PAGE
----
The student news site of Guilford College

The Guilfordian

The student news site of Guilford College

The Guilfordian

The student news site of Guilford College

The Guilfordian

Junior high’s newfound empathy

When looking back on junior high, only one word comes to mind: hell. We all have the memories of being laughed at and picked on or laughing at other people and picking on them.

“This one time a boy that I had a crush on walked up to me and called me ugly; I ran away crying,” first-year Kaley Fawcett said.

According to The New York Times, David Levine, the author of “Teaching Empathy” has been asked by middle schools across the nation to do workshops to educate young teenagers and their teachers to be more understanding and empathetic.

Apparently English classes are asked questions such as whether Friar Laurence was empathetic to Romeo and Juliet (this sounds strange to me seeing as how I never even got the chance to analyze Shakespeare in middle school, but that’s beside the point).

We can all think of at least one teacher and a dozen students that could have treated us better in junior high but that was the point of those three years; it always felt like an initiation into being a teenager to put up with bullies and evil teachers.

According to The New York Times, at one middle school in the South Bronx, Levine’s program has decreased the number of fights to three a month instead of one to three a week and even the referrals to the principal have dropped to five a month from roughly 20.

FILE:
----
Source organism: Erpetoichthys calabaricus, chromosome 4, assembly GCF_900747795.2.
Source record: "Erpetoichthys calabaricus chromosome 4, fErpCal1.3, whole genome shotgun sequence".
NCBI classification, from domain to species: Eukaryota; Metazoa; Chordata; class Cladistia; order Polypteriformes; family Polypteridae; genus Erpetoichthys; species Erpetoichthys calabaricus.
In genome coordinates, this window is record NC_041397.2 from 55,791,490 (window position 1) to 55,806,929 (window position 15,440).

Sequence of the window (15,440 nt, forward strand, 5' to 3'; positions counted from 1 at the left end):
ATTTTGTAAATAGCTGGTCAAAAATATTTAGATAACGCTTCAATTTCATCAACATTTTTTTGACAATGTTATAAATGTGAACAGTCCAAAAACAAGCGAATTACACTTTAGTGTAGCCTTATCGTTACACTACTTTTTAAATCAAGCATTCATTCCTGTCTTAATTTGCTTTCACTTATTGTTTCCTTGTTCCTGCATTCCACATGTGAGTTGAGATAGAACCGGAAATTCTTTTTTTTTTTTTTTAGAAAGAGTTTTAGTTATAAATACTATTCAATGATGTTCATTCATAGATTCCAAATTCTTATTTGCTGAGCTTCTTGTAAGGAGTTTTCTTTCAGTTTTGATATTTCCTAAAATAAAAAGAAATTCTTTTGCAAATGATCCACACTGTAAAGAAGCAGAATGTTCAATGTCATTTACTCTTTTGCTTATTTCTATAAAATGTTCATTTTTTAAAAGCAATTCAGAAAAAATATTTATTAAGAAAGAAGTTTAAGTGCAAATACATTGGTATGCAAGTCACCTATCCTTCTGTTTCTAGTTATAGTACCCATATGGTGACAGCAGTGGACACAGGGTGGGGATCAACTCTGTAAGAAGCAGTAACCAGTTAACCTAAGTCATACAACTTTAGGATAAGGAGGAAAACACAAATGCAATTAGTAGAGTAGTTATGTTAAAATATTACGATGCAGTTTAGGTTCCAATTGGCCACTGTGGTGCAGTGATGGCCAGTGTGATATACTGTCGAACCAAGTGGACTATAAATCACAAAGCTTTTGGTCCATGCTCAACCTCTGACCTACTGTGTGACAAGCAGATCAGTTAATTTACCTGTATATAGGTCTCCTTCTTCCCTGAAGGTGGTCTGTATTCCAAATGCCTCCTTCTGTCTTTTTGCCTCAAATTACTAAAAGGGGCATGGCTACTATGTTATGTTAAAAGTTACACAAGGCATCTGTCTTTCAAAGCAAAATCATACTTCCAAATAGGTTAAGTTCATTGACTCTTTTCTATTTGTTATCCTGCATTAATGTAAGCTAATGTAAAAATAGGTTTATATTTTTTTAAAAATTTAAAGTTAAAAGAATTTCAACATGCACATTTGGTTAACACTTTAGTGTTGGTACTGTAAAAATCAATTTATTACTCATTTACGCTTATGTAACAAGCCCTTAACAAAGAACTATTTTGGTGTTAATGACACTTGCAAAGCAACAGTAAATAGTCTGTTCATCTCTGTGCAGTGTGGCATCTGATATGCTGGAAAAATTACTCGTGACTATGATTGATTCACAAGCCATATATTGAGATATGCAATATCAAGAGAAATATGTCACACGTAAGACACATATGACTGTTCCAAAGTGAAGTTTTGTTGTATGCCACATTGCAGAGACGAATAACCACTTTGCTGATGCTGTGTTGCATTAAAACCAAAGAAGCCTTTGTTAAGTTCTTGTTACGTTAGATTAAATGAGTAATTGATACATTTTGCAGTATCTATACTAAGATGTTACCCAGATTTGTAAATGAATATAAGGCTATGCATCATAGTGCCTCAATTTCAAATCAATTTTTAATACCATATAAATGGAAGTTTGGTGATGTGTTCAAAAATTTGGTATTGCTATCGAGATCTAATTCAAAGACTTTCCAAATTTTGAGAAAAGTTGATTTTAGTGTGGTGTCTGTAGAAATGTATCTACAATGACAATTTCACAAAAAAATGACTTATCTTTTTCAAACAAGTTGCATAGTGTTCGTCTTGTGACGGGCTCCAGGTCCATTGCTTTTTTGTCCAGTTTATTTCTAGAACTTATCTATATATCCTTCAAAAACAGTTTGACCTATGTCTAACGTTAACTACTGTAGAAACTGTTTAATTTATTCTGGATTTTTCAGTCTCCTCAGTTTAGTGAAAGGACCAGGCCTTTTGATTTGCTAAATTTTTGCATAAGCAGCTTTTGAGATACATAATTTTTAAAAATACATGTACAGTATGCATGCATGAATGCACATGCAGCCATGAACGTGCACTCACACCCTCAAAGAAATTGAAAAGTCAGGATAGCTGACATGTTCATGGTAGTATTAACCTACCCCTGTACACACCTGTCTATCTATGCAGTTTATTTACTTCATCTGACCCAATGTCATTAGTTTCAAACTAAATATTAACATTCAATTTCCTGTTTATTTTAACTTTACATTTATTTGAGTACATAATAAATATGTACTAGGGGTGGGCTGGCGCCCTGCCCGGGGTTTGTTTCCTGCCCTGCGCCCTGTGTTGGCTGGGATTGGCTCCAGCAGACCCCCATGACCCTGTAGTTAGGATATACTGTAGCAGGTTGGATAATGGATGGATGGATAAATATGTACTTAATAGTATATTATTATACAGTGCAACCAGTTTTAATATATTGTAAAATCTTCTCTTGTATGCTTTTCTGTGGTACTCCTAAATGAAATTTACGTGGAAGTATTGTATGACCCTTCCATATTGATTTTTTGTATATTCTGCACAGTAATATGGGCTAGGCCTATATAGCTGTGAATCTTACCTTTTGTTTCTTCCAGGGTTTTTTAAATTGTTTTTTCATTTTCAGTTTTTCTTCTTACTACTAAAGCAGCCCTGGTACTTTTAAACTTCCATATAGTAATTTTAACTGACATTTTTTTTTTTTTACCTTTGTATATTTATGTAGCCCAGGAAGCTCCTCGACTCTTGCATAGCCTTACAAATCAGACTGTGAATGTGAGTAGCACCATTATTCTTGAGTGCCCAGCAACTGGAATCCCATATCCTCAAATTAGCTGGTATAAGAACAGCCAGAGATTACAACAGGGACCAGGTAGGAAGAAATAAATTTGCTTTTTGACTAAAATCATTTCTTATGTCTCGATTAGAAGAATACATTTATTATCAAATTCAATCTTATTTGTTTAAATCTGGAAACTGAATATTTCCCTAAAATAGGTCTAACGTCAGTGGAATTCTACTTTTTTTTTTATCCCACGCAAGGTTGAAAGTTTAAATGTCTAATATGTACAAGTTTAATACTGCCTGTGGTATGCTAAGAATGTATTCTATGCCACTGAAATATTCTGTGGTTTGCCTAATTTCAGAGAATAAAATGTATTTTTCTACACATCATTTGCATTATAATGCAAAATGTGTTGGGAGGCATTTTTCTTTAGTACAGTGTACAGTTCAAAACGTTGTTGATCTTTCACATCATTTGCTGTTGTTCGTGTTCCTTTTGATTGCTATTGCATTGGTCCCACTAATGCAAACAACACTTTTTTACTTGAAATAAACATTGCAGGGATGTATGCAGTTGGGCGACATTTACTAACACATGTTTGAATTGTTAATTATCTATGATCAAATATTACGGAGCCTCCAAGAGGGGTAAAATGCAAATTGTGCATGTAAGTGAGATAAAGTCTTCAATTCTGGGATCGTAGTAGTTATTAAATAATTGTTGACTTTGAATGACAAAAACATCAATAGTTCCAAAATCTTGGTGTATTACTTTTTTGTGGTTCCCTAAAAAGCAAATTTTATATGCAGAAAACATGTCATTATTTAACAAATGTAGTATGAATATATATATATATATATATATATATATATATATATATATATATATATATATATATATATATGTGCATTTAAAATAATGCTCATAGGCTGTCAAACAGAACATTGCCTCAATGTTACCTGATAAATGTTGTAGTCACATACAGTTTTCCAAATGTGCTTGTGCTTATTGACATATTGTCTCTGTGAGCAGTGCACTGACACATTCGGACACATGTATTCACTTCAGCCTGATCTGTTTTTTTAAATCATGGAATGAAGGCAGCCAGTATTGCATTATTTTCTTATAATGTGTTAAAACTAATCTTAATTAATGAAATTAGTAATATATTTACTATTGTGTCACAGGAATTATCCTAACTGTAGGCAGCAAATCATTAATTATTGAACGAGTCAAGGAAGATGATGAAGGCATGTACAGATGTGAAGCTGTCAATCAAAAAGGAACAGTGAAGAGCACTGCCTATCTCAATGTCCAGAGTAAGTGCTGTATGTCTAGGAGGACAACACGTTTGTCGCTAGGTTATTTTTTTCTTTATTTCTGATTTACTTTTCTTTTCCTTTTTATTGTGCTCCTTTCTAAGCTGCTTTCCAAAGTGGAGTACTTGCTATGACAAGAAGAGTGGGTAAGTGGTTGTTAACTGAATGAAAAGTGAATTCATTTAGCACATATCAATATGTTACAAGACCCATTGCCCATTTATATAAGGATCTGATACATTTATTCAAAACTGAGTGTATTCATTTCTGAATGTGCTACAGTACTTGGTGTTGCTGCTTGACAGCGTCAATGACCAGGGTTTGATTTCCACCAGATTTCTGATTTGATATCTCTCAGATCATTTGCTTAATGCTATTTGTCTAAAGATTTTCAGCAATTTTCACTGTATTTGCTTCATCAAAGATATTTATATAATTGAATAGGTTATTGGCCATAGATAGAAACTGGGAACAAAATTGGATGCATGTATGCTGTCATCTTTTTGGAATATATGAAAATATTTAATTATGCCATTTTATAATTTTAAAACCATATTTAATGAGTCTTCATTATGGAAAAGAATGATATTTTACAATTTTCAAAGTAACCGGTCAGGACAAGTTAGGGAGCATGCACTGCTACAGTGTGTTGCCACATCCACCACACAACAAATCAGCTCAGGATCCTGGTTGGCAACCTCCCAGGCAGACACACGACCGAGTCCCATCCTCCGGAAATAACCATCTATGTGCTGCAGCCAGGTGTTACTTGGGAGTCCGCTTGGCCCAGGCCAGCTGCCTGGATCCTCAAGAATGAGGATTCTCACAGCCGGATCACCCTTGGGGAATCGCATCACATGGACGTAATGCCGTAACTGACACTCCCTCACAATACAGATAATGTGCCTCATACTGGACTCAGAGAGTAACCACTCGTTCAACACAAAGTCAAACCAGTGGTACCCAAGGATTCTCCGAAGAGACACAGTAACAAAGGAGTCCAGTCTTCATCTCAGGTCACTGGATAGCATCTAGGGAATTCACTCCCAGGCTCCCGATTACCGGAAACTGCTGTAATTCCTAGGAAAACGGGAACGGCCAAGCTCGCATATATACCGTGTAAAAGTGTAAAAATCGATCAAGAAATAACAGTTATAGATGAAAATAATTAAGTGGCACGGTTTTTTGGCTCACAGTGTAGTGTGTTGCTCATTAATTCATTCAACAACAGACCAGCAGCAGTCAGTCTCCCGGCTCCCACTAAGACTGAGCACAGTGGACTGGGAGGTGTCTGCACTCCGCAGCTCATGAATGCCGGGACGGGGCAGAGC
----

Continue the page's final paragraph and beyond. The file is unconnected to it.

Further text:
I vividly remember watching girls and guys fist fight in the halls over each other, families, or anything that they deemed worthy of a fight, and the idea that those fights could have been cut down so drastically with just a couple of years of empathy workshops is a weird thought.

As much as I support what Levine is doing for teenagers, I can’t help but think that maybe it would be a better idea to start teaching empathy in kindergarten and lead more communication workshops in middle school.

I remember in fifth grade being the target of a cleverly titled game, “Throw balls at Liz,” which, needless to say, was pretty horrific. I hated sports for years after that.

In middle school it seems that communication has become more of a problem with texting and online chatting sites. The empathy workshops would improve the complications with the new technology, but if they started teaching children at a younger age to be more understanding and empathetic then maybe all students would have a better time in every aspect of their education, through high school and college.

Our generation, unfortunately, missed the opportunity to participate in this whole workshop idea. However, even given that, we can still think about other people in our everyday life too, and realize that there is more to the world than our own wants and needs or our urges to gossip and bully people.

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